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The effectiveness of a brief intervention using a pedometer and step-recording diary in promoting physical activity in people diagnosed with type 2 diabetes or impaired glucose tolerance

Furber, Susan, Monger, Claire, Franco, Lisa, Mayne, Darren, Jones, Lauren A., Laws, Rachel and Waters, Louise 2008, The effectiveness of a brief intervention using a pedometer and step-recording diary in promoting physical activity in people diagnosed with type 2 diabetes or impaired glucose tolerance, Health promotion journal of Australia, vol. 19, no. 3, pp. 189-195.

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Title The effectiveness of a brief intervention using a pedometer and step-recording diary in promoting physical activity in people diagnosed with type 2 diabetes or impaired glucose tolerance
Author(s) Furber, Susan
Monger, Claire
Franco, Lisa
Mayne, Darren
Jones, Lauren A.
Laws, RachelORCID iD for Laws, Rachel orcid.org/0000-0003-4328-1116
Waters, Louise
Journal name Health promotion journal of Australia
Volume number 19
Issue number 3
Start page 189
End page 195
Total pages 7
Publisher CSIRO Publishing
Place of publication Melbourne, Vic.
Publication date 2008
ISSN 1036-1073
Summary Issue addressed: To evaluate the effectiveness of a brief intervention using a pedometer and step-recording diary on promoting physical activity in people with type 2 diabetes or impaired glucose tolerance (IGT). Methods: People with type 2 diabetes or IGT who attended the Illawarra Diabetes Service were invited to participate. Participants in the intervention group received a pedometer and a diary to record their daily steps for a two-week period. Both the intervention and comparison group received advice on physical activity. Physical activity levels were measured using the Active Australia Survey at baseline, and at two and 20 weeks. Results: A total of 226 participants were recruited. At two-week follow-up the mean self-reported minutes of walking was significantly higher in the intervention group than the comparison group (223 minutes versus 164 minutes; p=0.01), as was the percentage of intervention participants achieving recommended levels of moderate-intensity physical activity (63.5% versus 41.8%, p=0.02) and the percentage of intervention participants achieving adequate levels of total physical activity (68.9% versus 48.0%, p=0.04). There were no differences between study groups for any physical activity measure at 20-week follow-up. Conclusions: A pedometer and a step-recording diary were useful tools to promote short-term increase in physical activity in people diagnosed with type 2 diabetes or IGT. Future studies need to examine whether a longer intervention, individualised physical activity counselling and support for achieving step goals could result in increasing physical activity over the long term.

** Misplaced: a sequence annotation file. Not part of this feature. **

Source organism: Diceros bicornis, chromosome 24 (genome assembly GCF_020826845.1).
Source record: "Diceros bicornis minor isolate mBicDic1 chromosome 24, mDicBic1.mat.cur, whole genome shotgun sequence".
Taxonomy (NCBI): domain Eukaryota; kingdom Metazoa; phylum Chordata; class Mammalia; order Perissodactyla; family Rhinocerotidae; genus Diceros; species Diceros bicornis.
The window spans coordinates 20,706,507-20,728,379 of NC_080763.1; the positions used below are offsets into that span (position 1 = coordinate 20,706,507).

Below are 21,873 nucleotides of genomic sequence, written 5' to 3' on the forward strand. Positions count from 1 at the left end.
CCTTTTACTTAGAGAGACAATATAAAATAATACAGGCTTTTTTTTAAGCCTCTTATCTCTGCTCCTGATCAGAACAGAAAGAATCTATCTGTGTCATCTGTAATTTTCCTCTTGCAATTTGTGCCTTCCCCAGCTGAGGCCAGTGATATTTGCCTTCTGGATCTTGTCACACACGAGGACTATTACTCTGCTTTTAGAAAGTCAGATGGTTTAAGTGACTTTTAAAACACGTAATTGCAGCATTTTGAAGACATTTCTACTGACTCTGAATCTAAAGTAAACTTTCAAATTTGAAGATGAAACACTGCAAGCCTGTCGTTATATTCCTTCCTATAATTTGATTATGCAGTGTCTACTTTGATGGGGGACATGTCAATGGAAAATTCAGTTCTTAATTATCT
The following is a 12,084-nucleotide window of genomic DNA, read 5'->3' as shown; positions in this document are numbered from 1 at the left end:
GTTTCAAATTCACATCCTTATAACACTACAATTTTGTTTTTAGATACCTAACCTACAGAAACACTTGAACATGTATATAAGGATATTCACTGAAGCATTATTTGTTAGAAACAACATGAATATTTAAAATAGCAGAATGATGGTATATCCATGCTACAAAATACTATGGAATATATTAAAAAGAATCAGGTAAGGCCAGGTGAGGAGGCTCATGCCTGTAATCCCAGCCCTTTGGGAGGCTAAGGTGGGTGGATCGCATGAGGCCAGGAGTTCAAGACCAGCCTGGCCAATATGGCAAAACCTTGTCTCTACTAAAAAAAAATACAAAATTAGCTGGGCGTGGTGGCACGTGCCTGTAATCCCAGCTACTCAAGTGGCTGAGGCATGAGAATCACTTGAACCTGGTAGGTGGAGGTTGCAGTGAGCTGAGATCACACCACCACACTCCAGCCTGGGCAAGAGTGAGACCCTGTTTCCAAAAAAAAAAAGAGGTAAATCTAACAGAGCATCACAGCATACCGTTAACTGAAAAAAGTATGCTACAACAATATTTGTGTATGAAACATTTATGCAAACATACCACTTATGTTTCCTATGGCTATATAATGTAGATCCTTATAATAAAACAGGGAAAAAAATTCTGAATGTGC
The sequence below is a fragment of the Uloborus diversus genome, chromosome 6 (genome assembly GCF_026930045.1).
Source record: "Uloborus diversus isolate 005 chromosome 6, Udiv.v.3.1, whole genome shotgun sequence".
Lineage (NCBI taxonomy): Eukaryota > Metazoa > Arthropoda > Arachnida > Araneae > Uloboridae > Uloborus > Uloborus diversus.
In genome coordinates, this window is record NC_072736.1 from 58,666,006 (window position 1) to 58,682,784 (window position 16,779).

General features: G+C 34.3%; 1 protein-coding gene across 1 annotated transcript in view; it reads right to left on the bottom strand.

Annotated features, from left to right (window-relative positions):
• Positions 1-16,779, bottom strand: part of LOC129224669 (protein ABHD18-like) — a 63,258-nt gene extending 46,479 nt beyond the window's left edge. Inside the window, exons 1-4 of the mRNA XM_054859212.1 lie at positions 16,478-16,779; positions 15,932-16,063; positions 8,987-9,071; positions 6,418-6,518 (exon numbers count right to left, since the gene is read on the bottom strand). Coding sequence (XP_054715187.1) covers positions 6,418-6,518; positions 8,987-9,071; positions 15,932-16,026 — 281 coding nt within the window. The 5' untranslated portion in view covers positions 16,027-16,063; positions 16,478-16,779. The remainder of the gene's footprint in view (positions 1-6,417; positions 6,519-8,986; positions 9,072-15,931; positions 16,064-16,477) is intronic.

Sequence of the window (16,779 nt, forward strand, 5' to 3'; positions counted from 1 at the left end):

Language eng
Field of Research 1117 Public Health And Health Services
Socio Economic Objective 920104 Diabetes
HERDC Research category C1.1 Refereed article in a scholarly journal
ERA Research output type C Journal article
Copyright notice ©2008, CSIRO Publishing
Persistent URL http://hdl.handle.net/10536/DRO/DU:30083488

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